Thanks to its more predictable revenue streams, it can be argued that Peel should not have been caught flat footed by the crisis. Compared to cities, its revenues are relatively unaffected. In addition, it has received some grants from the province, with its jurisdiction over publicly funded long-term care, paramedics and public health, which needed increased investment even before the pandemic in a region whose growth has historically outpaced the funding to pay for it.
Housing, in particular, has been a major issue in Brampton and Mississauga for years, with a growing homeless population, lengthening lists for subsidized units and skyrocketing rent. It’s an area desperately in need of attention that is sidelined every year during the budget process.
By their own reporting, staff at the region are well aware of the issue. The Centralized Wait List for affordable housing in Peel, among the longest in Ontario, has been growing for quite some time. Last year, it jumped to 14,997 residents in June compared to 13,597 at the same time the year before.
A plan launched in 2018 to bring online 7,500 affordable units, including low-income, middle-income and market-geared housing, every year until 2028 appeared to be abandoned by the Region in December. At the time, roughly one percent of the annual target had come online since it launched.
The targets were detailed as part of the Region’s Home for All Plan, 2018-2028, which is now barely even mentioned and has not even been included in staff reports on housing since the targets were basically ignored by elected officials at budget time.
On the homelessness front, Peel has again failed for years.
“The Region’s shelters have operated in overflow capacity since 2016,” Aileen Baird, Director, Housing Services at the Region of Peel, previously told The Pointer in an email statement last year. “In the last two years we’ve had to operate in overflow more often, particularly in the Peel Family Shelter. This is happening because more people, especially families, are having to stay longer in the shelters due to the challenges they face in finding suitable affordable housing.”
The 2020 budget, passed in January just as the novel coronavirus was beginning its global spread, did not propose any major capital investment in new housing projects. The budget requests to help with homelessness were $0.6 million to increase anti-human trafficking work, $1.0 million to maintain current service levels and $0.5 for state of good repair.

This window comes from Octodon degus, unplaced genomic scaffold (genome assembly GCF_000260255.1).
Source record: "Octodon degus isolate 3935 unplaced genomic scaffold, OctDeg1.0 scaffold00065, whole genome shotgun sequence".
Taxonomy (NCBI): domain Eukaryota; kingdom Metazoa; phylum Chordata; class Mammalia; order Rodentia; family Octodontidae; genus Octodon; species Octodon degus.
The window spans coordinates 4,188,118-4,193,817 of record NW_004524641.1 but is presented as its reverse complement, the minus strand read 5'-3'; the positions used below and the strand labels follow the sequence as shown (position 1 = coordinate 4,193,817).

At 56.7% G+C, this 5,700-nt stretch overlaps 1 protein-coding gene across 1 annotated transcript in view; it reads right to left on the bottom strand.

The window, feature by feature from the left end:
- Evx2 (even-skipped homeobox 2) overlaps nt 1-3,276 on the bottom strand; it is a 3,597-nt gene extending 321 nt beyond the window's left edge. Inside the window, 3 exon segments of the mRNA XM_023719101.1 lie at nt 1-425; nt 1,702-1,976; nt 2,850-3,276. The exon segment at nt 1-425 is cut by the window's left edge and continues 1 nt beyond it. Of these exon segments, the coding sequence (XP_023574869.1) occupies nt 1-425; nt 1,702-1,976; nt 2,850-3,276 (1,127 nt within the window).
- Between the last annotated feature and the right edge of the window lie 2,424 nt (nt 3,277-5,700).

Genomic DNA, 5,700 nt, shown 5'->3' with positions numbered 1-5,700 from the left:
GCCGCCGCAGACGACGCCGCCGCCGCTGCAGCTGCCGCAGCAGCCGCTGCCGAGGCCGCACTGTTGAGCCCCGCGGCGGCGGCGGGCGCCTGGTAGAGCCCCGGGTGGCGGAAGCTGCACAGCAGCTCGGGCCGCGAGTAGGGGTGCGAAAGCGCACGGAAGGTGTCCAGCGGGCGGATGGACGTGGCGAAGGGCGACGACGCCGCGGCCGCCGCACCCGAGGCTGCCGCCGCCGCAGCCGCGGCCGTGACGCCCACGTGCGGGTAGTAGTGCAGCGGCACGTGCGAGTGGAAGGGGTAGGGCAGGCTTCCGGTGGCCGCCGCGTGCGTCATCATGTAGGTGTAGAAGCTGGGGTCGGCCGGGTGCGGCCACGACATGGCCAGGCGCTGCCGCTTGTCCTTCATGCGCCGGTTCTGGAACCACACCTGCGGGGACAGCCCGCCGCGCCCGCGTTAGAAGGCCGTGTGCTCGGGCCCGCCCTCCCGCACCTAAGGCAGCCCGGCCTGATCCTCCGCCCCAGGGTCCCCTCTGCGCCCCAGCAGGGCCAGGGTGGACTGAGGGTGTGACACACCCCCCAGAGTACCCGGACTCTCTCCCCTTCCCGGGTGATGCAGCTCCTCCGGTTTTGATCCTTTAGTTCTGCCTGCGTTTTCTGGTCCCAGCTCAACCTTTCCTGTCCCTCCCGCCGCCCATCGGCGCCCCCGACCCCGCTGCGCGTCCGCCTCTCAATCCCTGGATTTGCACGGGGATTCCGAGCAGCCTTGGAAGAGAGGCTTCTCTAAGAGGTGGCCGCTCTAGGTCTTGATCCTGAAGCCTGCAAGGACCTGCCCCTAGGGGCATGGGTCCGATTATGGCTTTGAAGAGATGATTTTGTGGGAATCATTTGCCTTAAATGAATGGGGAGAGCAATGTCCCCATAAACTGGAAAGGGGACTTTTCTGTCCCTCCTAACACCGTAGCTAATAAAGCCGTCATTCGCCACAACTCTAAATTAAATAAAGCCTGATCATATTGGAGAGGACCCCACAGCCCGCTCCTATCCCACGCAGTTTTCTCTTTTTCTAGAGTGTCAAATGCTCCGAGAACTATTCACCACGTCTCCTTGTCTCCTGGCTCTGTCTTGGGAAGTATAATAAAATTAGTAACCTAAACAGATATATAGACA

When COVID-19 struck Peel, it finally forced the region’s hand. A shelter system that has been inadequate for years was tested to breaking point and staff were forced to act. The Region, like many other places around the country, rented hotel spaces and created an isolation shelter to limit the spread of COVID-19 and protect those in the region made vulnerable by the skyrocketing price of accommodation.
Where losses for cities around transit or recreation were unforeseeable and (aside from better reserve balances) near impossible to plan for, the need to upgrade housing and homelessness support in the Region to help residents has been clear as day for a very long time.
During their annual budget process, regional councillors were presented with an opportunity to act. The lengthy bureaucratic discussions offer a chance to come up with a plan for housing and fund it responsibly over time. Instead, COVID-19 has now sent them scrambling and will likely force taxpayers to cover much of the $36 million deficit.
Hoping to shift the burden away from taxpayers, regional councillors from Brampton, Mississauga and Caledon passed a motion on Thursday to petition higher levels of government for help. They sent the same message Mississauga and Brampton have been repeating for weeks.
It’s unclear why they needed to pass a motion, as time and energy could have been saved with a letter from Regional Chair Nando Iannicca and all three mayors. Passing a motion carries no additional weight, and the act is supposed to be reserved for actual legislative action, not for requests.
Around the same time, Ontario Premier Doug Ford finally addressed a potential municipal bailout. After weeks of ignoring the issue and only vague responses from the feds, Ford responded to a question on the topic during a press briefing last week.
Asked about the staggering losses facing Toronto’s transit service, the Premier said: "We'll be at the table. But we can't do it alone. We need the federal government to support us. It's just too big of a ticket."
One way or another, taxpayers at some level are likely going to bail out the Region’s growing housing deficit, which has been ignored by the people elected to deal with it.